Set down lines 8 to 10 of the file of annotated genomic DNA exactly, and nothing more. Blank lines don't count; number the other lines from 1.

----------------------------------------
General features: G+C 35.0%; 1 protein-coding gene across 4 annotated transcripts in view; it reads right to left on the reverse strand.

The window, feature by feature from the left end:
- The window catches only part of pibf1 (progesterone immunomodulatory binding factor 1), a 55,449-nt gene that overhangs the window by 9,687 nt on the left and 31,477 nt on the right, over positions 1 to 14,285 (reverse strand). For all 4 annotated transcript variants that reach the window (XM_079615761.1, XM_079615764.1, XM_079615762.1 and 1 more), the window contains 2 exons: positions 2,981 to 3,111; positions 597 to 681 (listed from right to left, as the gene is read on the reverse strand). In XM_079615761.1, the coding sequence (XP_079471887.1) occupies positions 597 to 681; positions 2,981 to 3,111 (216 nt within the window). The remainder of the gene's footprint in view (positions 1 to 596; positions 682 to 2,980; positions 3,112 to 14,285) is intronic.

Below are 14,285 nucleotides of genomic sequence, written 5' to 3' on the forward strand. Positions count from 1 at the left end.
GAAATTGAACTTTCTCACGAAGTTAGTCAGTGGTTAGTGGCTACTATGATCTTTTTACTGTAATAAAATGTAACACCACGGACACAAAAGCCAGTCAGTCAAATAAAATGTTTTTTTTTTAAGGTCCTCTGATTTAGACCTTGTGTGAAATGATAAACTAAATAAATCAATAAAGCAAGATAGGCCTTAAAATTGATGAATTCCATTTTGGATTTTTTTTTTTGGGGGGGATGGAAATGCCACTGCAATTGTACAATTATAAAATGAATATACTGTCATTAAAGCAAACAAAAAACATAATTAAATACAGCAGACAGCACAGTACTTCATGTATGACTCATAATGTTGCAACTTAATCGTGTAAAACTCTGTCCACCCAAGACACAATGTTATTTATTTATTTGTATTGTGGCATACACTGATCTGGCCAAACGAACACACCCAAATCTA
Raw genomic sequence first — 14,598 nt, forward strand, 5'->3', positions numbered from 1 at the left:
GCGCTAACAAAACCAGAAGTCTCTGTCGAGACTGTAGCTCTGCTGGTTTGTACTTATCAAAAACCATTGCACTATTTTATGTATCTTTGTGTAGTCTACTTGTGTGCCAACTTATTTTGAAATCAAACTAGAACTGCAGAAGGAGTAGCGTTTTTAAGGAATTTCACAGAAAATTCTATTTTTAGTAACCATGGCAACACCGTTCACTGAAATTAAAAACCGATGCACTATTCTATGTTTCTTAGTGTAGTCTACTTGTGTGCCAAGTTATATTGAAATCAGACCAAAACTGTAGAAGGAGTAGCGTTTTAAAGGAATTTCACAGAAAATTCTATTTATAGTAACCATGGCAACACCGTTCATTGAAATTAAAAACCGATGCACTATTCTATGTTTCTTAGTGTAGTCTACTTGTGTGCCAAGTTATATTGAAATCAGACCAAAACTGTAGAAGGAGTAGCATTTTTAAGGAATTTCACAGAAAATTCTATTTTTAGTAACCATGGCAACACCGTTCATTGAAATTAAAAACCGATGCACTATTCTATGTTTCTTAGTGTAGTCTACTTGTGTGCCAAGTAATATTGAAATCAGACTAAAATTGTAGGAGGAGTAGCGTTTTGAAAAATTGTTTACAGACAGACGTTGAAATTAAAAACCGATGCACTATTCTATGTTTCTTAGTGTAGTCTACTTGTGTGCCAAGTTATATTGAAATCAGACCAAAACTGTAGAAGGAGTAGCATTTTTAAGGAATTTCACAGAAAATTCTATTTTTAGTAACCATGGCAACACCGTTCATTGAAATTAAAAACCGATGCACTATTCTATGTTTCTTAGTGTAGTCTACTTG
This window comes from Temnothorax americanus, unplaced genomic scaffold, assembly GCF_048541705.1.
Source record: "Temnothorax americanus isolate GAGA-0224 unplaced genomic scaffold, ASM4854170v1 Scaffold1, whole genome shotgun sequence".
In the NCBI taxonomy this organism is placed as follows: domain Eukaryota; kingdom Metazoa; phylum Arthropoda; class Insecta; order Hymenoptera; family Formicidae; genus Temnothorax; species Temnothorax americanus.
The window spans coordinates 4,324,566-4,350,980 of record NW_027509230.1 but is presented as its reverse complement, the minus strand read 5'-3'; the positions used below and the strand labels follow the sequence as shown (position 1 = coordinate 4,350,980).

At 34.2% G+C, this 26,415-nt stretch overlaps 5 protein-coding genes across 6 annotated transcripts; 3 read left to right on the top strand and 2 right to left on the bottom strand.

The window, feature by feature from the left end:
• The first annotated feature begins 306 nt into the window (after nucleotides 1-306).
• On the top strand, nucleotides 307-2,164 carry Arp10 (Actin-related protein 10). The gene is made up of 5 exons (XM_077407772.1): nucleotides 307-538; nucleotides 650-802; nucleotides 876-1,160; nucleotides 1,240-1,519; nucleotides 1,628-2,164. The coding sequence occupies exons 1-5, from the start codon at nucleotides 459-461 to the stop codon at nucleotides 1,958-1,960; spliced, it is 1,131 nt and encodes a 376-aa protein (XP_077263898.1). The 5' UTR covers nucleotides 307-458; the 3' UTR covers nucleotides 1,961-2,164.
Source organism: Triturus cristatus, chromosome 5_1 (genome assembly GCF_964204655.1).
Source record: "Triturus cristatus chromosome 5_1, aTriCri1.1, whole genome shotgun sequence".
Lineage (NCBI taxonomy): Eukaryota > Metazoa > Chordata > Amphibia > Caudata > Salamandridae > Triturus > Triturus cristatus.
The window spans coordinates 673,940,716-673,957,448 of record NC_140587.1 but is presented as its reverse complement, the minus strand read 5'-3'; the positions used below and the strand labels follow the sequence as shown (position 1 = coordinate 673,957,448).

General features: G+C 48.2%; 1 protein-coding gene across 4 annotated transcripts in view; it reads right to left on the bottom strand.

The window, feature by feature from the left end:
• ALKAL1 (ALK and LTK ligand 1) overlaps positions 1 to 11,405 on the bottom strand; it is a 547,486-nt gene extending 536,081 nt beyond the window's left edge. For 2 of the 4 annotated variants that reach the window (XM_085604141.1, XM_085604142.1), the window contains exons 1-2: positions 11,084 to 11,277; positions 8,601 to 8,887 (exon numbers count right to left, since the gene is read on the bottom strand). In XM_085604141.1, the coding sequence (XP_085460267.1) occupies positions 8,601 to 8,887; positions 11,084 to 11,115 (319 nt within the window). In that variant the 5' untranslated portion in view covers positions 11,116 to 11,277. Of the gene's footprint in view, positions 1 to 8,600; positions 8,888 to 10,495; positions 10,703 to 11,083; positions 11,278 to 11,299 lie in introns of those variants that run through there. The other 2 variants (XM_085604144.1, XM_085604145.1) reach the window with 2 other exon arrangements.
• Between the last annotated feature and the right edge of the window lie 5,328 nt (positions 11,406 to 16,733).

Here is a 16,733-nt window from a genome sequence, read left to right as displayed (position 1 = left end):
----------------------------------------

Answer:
This window comes from Temnothorax americanus, unplaced genomic scaffold, assembly GCF_048541705.1.
Source record: "Temnothorax americanus isolate GAGA-0224 unplaced genomic scaffold, ASM4854170v1 Scaffold1, whole genome shotgun sequence".
In the NCBI taxonomy this organism is placed as follows: domain Eukaryota; kingdom Metazoa; phylum Arthropoda; class Insecta; order Hymenoptera; family Formicidae; genus Temnothorax; species Temnothorax americanus.